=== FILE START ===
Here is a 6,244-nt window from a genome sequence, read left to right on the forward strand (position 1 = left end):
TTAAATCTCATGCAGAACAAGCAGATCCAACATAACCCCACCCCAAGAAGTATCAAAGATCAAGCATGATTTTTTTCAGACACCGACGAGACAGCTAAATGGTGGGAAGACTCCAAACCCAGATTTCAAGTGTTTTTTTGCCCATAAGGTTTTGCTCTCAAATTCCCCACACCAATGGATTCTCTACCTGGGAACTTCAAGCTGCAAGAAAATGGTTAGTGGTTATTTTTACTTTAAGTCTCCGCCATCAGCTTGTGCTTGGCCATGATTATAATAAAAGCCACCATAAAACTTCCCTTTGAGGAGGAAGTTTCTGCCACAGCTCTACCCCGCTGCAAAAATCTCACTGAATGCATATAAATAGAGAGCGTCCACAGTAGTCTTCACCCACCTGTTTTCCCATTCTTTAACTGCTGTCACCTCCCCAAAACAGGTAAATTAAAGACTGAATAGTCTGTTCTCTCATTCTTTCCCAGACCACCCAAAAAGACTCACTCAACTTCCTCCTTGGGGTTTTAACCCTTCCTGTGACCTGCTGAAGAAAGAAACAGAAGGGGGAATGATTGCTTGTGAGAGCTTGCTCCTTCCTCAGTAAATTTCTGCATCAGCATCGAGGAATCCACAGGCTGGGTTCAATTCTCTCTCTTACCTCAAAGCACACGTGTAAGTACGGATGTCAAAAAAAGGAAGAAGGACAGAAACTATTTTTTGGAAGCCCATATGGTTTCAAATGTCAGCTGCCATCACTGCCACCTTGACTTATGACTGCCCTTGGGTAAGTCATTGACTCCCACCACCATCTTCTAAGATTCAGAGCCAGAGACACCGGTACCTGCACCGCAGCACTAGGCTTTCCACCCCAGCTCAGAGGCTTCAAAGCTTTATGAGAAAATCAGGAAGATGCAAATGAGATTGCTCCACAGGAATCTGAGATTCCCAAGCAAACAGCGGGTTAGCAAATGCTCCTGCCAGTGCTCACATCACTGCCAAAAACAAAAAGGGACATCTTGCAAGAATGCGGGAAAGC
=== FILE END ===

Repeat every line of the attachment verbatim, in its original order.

Here is a 6,244-nt window from a genome sequence, read left to right on the forward strand (position 1 = left end):
TTAAATCTCATGCAGAACAAGCAGATCCAACATAACCCCACCCCAAGAAGTATCAAAGATCAAGCATGATTTTTTTCAGACACCGACGAGACAGCTAAATGGTGGGAAGACTCCAAACCCAGATTTCAAGTGTTTTTTTGCCCATAAGGTTTTGCTCTCAAATTCCCCACACCAATGGATTCTCTACCTGGGAACTTCAAGCTGCAAGAAAATGGTTAGTGGTTATTTTTACTTTAAGTCTCCGCCATCAGCTTGTGCTTGGCCATGATTATAATAAAAGCCACCATAAAACTTCCCTTTGAGGAGGAAGTTTCTGCCACAGCTCTACCCCGCTGCAAAAATCTCACTGAATGCATATAAATAGAGAGCGTCCACAGTAGTCTTCACCCACCTGTTTTCCCATTCTTTAACTGCTGTCACCTCCCCAAAACAGGTAAATTAAAGACTGAATAGTCTGTTCTCTCATTCTTTCCCAGACCACCCAAAAAGACTCACTCAACTTCCTCCTTGGGGTTTTAACCCTTCCTGTGACCTGCTGAAGAAAGAAACAGAAGGGGGAATGATTGCTTGTGAGAGCTTGCTCCTTCCTCAGTAAATTTCTGCATCAGCATCGAGGAATCCACAGGCTGGGTTCAATTCTCTCTCTTACCTCAAAGCACACGTGTAAGTACGGATGTCAAAAAAAGGAAGAAGGACAGAAACTATTTTTTGGAAGCCCATATGGTTTCAAATGTCAGCTGCCATCACTGCCACCTTGACTTATGACTGCCCTTGGGTAAGTCATTGACTCCCACCACCATCTTCTAAGATTCAGAGCCAGAGACACCGGTACCTGCACCGCAGCACTAGGCTTTCCACCCCAGCTCAGAGGCTTCAAAGCTTTATGAGAAAATCAGGAAGATGCAAATGAGATTGCTCCACAGGAATCTGAGATTCCCAAGCAAACAGCGGGTTAGCAAATGCTCCTGCCAGTGCTCACATCACTGCCAAAAACAAAAAGGGACATCTTGCAAGAATGCGGGAAAGC